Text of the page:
A conventional structure commonly used as a contact between a metal layer and a further semiconductor device or used as a via between metal layers, is a tungsten plug with one or more barrier layers and other layers. Conventional contact structures are commonly formed by forming an opening in a dielectric layer, then forming a PVD, physical vapor deposition, barrier layer with an additional glue layer lining the opening prior to filling the opening with CVD tungsten, i.e. tungsten formed using a chemical vapor deposition, CVD, process. Barrier layers are utilized extensively in semiconductor device processing. Barrier layers are used at contact junctions between metal materials to prevent spiking between the metal materials. As the aspect ratio of single or dual damascene contact and via structures increases, it becomes increasingly difficult to obtain good step coverage using conventional PVD and CVD methods. The poor step coverage results in voids that increase the resistivity of the contact structure and degrade device performance. Additionally, as the size of the contact continues to decrease, the resistivity of the tungsten contact increases dramatically slowing down the semiconductor device and thereby degrading performance. As such, copper has been considered as a replacement for tungsten in contact and via structures but copper conventionally requires the initial formation of a PVD barrier layer followed by a seed layer formed in the opening before copper deposition takes place. As above, the shortcomings of forming a barrier layer using PVD processes include poor step coverage and an associated increase in resistance and a decrease in reliability.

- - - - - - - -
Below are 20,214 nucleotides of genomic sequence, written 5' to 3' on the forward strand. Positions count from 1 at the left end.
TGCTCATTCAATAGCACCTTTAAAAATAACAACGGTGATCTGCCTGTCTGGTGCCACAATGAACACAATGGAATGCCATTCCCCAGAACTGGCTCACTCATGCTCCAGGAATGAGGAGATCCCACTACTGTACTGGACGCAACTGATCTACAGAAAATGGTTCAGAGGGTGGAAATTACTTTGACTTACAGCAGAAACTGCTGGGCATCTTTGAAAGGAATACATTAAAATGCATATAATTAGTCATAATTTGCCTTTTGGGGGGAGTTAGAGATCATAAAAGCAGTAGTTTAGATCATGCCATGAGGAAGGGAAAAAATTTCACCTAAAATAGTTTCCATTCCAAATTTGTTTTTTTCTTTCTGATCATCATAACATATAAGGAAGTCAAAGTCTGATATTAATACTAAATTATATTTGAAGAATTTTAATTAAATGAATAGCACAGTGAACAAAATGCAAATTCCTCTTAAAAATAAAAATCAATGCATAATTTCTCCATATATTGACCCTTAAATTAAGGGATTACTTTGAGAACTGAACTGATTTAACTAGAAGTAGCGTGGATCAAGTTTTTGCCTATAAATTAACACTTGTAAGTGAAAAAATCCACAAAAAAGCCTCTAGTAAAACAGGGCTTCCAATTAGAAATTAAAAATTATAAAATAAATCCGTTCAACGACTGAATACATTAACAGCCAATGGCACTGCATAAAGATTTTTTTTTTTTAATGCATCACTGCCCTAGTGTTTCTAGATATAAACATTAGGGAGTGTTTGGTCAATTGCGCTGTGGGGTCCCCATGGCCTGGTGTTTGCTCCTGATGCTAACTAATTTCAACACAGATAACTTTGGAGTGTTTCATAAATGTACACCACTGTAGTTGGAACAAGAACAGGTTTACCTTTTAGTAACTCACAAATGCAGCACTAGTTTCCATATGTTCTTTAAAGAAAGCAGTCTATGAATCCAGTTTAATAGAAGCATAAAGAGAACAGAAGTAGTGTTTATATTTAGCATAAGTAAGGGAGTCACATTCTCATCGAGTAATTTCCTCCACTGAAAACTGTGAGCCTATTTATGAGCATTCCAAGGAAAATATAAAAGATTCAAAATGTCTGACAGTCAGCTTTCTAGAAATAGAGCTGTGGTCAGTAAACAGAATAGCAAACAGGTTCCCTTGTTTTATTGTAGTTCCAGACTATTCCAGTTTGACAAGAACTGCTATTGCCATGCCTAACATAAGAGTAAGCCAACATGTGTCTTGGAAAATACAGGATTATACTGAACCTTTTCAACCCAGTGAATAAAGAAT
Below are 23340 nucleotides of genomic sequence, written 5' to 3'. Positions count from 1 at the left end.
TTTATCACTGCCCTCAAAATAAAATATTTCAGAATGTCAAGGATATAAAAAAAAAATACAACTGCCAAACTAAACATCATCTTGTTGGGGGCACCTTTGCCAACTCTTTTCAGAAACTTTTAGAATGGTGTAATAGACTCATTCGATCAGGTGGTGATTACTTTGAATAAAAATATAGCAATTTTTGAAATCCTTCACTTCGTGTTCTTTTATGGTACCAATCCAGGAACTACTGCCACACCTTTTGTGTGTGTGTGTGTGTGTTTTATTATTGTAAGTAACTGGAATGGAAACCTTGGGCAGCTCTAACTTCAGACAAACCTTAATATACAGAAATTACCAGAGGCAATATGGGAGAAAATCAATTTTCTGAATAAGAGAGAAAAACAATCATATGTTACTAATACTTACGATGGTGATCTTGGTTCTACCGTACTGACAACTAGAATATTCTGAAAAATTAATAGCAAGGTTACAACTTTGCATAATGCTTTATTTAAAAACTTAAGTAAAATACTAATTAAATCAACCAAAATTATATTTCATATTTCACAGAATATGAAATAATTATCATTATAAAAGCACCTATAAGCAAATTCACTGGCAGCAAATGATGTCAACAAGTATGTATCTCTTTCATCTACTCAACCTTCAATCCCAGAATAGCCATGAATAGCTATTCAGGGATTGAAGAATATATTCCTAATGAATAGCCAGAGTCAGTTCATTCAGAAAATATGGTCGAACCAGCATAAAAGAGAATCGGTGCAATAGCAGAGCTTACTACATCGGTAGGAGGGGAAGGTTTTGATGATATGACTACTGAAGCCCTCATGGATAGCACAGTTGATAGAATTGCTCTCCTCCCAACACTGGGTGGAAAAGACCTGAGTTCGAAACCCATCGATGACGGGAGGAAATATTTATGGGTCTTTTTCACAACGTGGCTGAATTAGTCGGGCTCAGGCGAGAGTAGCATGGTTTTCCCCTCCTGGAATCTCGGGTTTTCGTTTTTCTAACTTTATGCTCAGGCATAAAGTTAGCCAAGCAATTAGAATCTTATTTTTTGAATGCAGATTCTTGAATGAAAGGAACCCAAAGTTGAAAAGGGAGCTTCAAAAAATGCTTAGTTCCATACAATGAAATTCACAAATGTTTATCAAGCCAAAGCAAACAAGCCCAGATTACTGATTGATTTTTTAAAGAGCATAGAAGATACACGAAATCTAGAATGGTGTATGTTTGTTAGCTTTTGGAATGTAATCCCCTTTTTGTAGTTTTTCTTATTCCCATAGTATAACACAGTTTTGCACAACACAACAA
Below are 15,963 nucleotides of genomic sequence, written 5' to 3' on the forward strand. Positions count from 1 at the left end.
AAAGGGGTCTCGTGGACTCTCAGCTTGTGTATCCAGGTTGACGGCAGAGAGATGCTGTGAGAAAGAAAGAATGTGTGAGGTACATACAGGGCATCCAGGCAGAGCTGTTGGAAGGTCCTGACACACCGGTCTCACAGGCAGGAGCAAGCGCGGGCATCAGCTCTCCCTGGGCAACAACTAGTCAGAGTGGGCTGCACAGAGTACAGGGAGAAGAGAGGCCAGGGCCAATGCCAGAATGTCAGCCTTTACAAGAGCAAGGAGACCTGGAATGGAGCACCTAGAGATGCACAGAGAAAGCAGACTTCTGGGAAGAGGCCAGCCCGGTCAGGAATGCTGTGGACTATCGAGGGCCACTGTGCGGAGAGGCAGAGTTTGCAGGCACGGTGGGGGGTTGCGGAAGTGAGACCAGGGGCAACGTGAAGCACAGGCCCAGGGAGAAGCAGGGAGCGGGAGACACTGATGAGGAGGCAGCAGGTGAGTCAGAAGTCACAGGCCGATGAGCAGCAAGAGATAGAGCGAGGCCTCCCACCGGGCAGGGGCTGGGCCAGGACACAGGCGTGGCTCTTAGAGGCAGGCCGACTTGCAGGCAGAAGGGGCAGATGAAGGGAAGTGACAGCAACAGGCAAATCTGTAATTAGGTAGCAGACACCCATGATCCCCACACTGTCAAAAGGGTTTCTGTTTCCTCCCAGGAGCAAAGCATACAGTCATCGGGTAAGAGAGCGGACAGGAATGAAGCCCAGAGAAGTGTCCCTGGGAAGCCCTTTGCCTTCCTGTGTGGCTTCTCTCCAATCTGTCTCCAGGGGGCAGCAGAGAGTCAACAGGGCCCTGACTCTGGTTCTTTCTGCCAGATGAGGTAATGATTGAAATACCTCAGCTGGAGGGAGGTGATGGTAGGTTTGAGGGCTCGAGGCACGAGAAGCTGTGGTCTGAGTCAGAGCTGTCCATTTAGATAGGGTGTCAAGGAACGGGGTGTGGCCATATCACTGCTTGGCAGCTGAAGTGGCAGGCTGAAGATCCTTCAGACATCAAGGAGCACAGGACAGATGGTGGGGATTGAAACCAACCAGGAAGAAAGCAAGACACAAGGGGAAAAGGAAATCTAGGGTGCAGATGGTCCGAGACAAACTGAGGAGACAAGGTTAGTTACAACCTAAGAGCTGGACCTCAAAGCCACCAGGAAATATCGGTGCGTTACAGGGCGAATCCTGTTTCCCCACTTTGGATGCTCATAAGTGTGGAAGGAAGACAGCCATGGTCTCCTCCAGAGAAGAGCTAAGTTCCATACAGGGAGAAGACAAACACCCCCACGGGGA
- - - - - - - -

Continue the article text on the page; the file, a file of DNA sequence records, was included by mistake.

It would therefore be desirable to produce conductive structures such as contacts, vias and conductive lines, with lows resistance and high reliability and which are scalable to the reduced geometries and high aspect ratios required in today's semiconductor manufacturing industry.

SUMMARY OF THE INVENTION

One aspect of the invention provides a method for forming a semiconductor device. The method comprises using an atomic layer deposition (ALD) method to deposit a ALD layer along sidewalls and covering a bottom surface of an opening extending though a dielectric layer, forming an Mn-based barrier layer on the ALD layer and depositing copper in the opening such that the copper contacts the Mn-based barrier layer and fills the opening, thereby forming a semiconductor conductive structure.

According to another aspect, provided is a method for forming a semiconductor device. The method comprises using an atomic layer deposition (ALD) method to deposit a TaN layer along sidewalls and covering a bottom surface of an opening extending though a dielectric layer, forming a barrier layer on the TaN layer and depositing copper in the opening such that the copper contacts the barrier layer and fills the opening, thereby forming a semiconductor conductive structure. The barrier layer may be a Cr-based barrier layer, a V-based barrier layer, a Nb-based barrier layer, a Ti-based barrier layer, or other suitable barrier layers.

According to another aspect, provided is a conductive semiconductor device. The device includes a conductive structure disposed within a dielectric. The conductive structure comprises a composite barrier layer lining an opening formed in the dielectric. The composite barrier layer includes a TaN or other layer along sidewalls and the bottom of the opening and an Mn-based layer along the TaN or other layer. Copper fills the opening and bounds the Mn-based layer. The TaN or other layer includes a thickness of about 2-100 angstroms. According to another aspect, the conductive structure may include the TaN or other layer being a conformal layer formed using atomic layer deposition and having various thicknesses. The TaN or other layer may be formed of TiN, WN, Co, CoN or other suitable materials, in other exemplary embodiments.

BRIEF DESCRIPTION OF THE DRAWING